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Apr. 6—All Oregonians 16 and older will be eligible to receive a COVID-19 vaccine starting April 19, nearly two weeks sooner than the original May 1 date, Gov. Kate Brown announced Tuesday.
"We are locked in a race between vaccine distribution and the rapid spread of COVID-19 variants," Brown said in a news release. "Today, Oregon will pass the threshold of 2 million vaccine doses administered. And yet, in communities across Oregon, COVID-19 is spreading at concerning rates. We must move as quickly as possible to get more shots in arms."
The idea of a "race" to get people vaccinated more quickly because of circulating variants has been echoed locally by Dr. Jim Shames, Jackson County medical director. Multiple laboratories across Oregon are studying the mutations, some of which are more infectious.
"The underlying concern that the whole country has is that we do have rising variant (cases)," Shames said Monday.
Brown also announced additional focus on equity for people of color and others who "have been disproportionately hard-hit by this disease."
"We must reach Oregonians where they are, including those who may not have easy access to health care or the ability to take time off from work," she said.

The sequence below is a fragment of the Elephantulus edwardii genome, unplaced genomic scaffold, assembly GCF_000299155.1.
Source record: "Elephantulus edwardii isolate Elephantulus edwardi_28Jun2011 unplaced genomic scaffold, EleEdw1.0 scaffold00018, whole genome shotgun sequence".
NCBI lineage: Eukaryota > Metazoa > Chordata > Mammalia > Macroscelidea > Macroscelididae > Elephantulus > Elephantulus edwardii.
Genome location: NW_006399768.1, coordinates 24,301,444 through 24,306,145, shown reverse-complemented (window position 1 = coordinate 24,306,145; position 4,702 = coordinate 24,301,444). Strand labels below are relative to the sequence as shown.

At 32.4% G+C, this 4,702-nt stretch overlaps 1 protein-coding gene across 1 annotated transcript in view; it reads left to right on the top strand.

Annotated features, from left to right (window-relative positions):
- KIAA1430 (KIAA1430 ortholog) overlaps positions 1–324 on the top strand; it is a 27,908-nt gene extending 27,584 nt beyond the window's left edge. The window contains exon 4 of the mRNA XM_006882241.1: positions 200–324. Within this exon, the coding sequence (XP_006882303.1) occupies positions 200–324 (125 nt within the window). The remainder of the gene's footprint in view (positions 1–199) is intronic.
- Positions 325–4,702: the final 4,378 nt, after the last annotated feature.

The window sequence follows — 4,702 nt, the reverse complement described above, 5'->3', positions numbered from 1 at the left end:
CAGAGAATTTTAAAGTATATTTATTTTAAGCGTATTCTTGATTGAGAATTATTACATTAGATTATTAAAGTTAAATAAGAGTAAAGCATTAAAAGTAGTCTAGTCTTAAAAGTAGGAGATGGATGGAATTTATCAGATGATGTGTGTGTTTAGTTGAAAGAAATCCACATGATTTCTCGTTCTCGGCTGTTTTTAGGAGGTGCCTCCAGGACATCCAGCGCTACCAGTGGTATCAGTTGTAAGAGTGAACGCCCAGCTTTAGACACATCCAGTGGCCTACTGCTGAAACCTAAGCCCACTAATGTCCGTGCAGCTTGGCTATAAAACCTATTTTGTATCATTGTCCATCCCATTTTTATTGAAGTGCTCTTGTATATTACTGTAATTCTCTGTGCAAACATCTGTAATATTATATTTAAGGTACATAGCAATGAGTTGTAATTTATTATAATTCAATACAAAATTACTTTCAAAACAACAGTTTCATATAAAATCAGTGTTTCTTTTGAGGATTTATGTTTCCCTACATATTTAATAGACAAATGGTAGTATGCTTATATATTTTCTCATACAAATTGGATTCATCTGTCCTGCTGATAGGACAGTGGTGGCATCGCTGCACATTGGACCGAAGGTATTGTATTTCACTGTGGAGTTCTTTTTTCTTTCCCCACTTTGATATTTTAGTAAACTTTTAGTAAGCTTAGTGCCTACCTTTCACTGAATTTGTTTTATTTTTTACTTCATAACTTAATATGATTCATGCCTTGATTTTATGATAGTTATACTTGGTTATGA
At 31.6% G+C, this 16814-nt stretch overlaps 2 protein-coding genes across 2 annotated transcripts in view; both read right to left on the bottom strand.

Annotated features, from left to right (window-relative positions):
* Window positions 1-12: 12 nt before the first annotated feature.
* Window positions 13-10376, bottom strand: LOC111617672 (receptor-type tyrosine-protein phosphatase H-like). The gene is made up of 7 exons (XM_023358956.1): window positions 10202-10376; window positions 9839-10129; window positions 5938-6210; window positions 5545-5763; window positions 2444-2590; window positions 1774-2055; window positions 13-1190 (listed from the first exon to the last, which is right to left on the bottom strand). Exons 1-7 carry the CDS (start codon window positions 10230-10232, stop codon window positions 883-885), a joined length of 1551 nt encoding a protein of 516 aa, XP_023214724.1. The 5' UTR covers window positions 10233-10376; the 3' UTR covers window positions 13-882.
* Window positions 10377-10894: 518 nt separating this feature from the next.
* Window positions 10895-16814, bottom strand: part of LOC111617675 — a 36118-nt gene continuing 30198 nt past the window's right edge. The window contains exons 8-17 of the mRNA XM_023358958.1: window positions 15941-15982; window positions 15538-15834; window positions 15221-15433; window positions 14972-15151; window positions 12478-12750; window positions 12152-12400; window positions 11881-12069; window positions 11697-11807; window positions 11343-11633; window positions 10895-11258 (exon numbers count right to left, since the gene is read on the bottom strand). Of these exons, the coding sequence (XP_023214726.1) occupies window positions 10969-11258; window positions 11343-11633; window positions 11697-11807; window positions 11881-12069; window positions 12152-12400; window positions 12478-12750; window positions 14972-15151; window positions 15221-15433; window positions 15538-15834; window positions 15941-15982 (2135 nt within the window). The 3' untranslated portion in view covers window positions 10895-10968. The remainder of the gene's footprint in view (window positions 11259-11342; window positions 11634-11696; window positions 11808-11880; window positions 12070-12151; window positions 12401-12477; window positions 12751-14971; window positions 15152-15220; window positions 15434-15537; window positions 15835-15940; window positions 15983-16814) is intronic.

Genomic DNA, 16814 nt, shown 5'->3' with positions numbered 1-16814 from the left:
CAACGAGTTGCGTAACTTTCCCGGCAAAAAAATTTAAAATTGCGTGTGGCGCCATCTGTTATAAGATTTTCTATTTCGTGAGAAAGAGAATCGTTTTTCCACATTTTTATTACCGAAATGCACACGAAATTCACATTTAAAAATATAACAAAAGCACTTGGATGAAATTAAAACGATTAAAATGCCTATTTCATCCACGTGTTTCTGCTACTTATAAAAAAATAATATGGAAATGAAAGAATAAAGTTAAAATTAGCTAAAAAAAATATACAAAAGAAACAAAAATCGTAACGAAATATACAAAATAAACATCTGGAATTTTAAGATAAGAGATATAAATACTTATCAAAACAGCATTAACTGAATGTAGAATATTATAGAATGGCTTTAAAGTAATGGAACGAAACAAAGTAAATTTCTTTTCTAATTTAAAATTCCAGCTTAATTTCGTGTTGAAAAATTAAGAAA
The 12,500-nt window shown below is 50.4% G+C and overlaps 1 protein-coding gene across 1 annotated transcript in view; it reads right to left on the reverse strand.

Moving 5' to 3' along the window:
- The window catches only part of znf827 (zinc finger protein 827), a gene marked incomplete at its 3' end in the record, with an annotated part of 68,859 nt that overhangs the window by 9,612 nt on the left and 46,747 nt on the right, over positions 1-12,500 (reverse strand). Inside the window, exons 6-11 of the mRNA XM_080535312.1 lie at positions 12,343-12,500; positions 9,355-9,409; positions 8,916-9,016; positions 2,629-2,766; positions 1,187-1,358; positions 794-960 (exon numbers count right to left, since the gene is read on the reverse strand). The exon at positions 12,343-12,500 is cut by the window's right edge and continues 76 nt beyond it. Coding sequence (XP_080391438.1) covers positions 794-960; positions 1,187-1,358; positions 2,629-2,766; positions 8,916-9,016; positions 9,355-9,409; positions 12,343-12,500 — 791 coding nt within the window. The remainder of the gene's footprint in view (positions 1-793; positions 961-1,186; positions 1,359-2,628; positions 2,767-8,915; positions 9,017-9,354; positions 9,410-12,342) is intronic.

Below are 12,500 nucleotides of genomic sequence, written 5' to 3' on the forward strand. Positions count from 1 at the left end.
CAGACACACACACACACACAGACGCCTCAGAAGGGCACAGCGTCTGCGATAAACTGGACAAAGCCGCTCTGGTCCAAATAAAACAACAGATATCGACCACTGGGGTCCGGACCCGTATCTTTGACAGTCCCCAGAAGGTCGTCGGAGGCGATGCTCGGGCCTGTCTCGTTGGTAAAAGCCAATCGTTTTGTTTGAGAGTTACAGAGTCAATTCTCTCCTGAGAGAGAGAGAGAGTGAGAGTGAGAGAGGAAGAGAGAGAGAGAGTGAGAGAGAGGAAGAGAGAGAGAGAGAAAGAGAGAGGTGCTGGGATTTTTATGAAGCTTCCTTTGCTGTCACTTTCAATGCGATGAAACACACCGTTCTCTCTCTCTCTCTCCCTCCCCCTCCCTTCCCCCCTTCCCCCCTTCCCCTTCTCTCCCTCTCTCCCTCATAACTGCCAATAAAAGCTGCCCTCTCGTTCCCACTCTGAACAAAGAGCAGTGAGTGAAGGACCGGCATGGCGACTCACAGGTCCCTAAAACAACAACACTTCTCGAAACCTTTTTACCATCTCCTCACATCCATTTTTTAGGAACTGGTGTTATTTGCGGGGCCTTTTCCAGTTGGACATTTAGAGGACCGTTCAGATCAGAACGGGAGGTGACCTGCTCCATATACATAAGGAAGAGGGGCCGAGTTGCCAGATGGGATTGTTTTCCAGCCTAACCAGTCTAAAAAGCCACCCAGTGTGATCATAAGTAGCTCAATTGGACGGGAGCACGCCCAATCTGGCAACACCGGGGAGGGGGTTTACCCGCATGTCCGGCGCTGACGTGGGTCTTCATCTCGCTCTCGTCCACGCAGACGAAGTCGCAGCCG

Brown's announcement comes one day after vaccine eligibility expanded to multigenerational households, frontline workers, as defined by the Centers for Disease Control and Prevention, and age-eligible family members in the same household, and people age 16 to 44 with at least one underlying health condition.
"My office will work closely with the White House to ensure Oregon receives our fair share of federal vaccine supplies, so we can continue with a fast, fair, and equitable vaccine distribution process," Brown said.
Information on vaccine eligibility and how to sign up for one in Jackson County is online at jacksoncountyor.org/hhs/General/News-Information/covid-19-vaccine-1.
As of Monday, 771,752 Oregonians were considered fully vaccinated against COVID-19, and 497,299 people had received one shot in a two-dose regimen, according to Oregon Health Authority data. That equated to 1,998,429 vaccine doses administered, OHA data showed.
Brown also announced the latest risk assessment for Oregon counties. Jackson County will stay at high risk. Josephine and Klamath counties both qualified to move into the extreme risk category under previous metrics but will stay at "high" because of a new statewide trigger that was not met the past two weeks: patients who have the illness occupying 300 hospital beds or more, and a 15% increase in the seven-day average over the past week, according to a news release.
"Counties that meet the criteria for extreme risk but for the statewide trigger will be assigned to high risk," the release said.
Jackson County Commissioners previously lobbied the governor and state public health officials to rethink how they measure risk. One of the recommendations from the commissioners was to consider hospitalization rates, not just COVID-19 case counts.
Reach Mail Tribune web editor Ryan Pfeil at 541-776-4468 or firstname.lastname@example.org. Follow him on Twitter at @ryanpfeil. Reporter Vickie Aldous contributed to this report.